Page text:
Personally I consider human behavior and moral values far more important than weather. What do I mean by this? I mean that if I had to choose between living under an oppressive political regime or under the most oppressive freezing winter I would choose the latter without a second thought. If I had to choose between living surrounded by racists and nationalists or surrounded by nasty weather, intolerable blizzards and icebergs I would choose the latter without a second thought. If I had to choose living in a sunny place without a future or in the coldest place in the whole world where I can re-invent myself I would choose the latter without a second thought.
In his book Traveling with Charley, John Steinbeck writes: "I've lived in good climate, and it bores the hell out of me. I like weather rather than climate." Fortunately or unfortunately, I can’t say the same. Living in a good climate doesn’t bore the hell out of me. Because I have lived for a long time in good climates, perhaps. At the same time, it bores the hell out of me to hear people who come from good climates complain all the time about the cold weather, constantly comparing it with the good weather back home. Sometimes, I have the impression that they are trying hard to project the cause of all their insecurities and failures on the low temperatures or the lack of sun. Winter becomes their scapegoat.
I can’t say I was happy with the harsh winter of this year. I started dreaming of moving toward more “friendly” climates, like California. This winter will remain though unforgettable for me. Not because of the inches of snow and the frequent snow-storm alerts. During one of the worst blizzard-nights, when everything, immobile and mobile, seemed buried under layers of snow and unable to do anything else outside my house, I went to check my mailbox. There was a white envelope in there with “Urgent” written on it. It was from the Immigration Service. I opened it with agony and there was a card in it; its color was green. It was my Green Card, accompanied by a letter which read “Welcome to the United States of America”. I watched the snow falling incessantly outside, covering everything, and I felt something like spring leaping within me.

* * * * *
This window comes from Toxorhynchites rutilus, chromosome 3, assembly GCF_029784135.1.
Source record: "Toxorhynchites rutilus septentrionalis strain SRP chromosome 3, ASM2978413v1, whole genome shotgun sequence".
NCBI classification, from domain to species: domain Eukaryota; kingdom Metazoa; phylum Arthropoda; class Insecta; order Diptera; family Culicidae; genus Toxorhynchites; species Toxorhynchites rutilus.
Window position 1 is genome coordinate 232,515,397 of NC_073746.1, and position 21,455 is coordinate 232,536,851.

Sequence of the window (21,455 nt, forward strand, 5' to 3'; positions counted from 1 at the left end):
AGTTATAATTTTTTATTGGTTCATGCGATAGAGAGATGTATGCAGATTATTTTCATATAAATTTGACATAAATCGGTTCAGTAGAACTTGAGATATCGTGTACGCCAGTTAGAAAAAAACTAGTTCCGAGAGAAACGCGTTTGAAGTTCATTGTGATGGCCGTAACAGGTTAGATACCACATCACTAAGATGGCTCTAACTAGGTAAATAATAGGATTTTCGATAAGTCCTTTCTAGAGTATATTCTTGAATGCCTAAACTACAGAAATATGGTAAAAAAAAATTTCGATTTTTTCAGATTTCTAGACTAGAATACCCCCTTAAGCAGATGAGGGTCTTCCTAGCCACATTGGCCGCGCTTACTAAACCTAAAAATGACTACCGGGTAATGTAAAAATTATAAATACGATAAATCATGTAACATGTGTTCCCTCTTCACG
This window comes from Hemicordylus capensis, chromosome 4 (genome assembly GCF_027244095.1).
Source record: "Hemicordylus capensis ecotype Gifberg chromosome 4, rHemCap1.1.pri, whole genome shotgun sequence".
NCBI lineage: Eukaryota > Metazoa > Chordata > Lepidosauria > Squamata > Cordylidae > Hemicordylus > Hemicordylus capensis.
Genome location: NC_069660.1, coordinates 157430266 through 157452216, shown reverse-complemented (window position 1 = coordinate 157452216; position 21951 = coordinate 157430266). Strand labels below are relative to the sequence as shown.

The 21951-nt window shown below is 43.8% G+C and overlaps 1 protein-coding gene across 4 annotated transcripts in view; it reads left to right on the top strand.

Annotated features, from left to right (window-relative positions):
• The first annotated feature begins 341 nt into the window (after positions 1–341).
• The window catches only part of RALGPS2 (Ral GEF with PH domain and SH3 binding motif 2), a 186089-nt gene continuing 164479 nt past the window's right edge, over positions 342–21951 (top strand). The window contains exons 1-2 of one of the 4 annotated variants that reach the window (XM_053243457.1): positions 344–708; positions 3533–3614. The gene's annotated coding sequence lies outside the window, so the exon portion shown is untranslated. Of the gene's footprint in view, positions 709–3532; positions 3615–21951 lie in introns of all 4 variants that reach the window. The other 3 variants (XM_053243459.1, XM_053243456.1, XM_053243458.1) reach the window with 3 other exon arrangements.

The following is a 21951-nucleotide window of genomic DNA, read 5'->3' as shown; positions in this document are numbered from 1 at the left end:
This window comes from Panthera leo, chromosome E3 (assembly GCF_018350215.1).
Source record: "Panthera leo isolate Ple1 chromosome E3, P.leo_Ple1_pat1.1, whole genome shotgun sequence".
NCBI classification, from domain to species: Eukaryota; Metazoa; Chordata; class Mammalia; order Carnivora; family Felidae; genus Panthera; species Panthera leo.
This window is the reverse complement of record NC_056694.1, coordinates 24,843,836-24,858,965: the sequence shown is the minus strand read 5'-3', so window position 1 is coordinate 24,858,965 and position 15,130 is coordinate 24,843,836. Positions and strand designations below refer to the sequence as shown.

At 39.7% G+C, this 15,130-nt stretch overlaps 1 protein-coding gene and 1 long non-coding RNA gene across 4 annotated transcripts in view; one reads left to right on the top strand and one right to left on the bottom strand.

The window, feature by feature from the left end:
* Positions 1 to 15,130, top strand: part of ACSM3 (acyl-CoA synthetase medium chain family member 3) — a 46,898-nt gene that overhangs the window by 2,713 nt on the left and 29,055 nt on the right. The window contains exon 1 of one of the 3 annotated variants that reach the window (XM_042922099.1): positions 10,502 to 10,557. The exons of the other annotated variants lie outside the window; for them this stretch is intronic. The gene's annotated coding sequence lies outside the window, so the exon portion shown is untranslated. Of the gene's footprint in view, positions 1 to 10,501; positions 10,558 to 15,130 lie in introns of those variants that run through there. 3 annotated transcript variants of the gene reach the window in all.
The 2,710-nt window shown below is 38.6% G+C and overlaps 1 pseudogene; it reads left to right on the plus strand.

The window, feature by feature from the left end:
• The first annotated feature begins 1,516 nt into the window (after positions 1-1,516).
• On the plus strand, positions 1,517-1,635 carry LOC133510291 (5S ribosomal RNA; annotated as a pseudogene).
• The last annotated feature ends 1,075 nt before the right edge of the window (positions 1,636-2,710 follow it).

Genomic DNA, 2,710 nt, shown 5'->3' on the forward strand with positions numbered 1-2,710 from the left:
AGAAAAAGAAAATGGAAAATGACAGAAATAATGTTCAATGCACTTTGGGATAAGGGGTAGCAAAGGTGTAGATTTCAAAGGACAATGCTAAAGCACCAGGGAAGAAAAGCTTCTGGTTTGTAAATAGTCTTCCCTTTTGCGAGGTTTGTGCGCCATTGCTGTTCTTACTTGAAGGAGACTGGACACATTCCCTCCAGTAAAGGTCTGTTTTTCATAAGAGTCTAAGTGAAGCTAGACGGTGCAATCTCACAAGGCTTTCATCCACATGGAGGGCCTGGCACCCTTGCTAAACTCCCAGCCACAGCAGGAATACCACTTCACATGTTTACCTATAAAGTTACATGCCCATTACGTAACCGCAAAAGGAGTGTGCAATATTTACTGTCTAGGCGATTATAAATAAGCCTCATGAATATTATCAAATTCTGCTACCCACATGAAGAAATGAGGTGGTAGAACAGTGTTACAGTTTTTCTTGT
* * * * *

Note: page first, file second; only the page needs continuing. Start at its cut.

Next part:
In the meantime, we all are waiting for spring to come. Exhausted by a very disrespectful winter. Perhaps it’s the southerner within me that makes me feel impatient about the upcoming spring; I want it to be here as soon as possible. I want to listen to its whisper, to feel its melodies intoxicate my mind and my body, to feel the blood moving faster in my veins, to walk daydreaming in the streets while trees and people are coming out of hibernation. Then, when fragile spring finally arrives, stubborn winter will be buried into oblivion. Till next time, when winter will be back again and its snow-banks will invade and occupy the sidewalks once more . Till next time, when winter will be back again, instilling boredom in our souls and “training” us into becoming a bit more patient, pragmatic and resilient…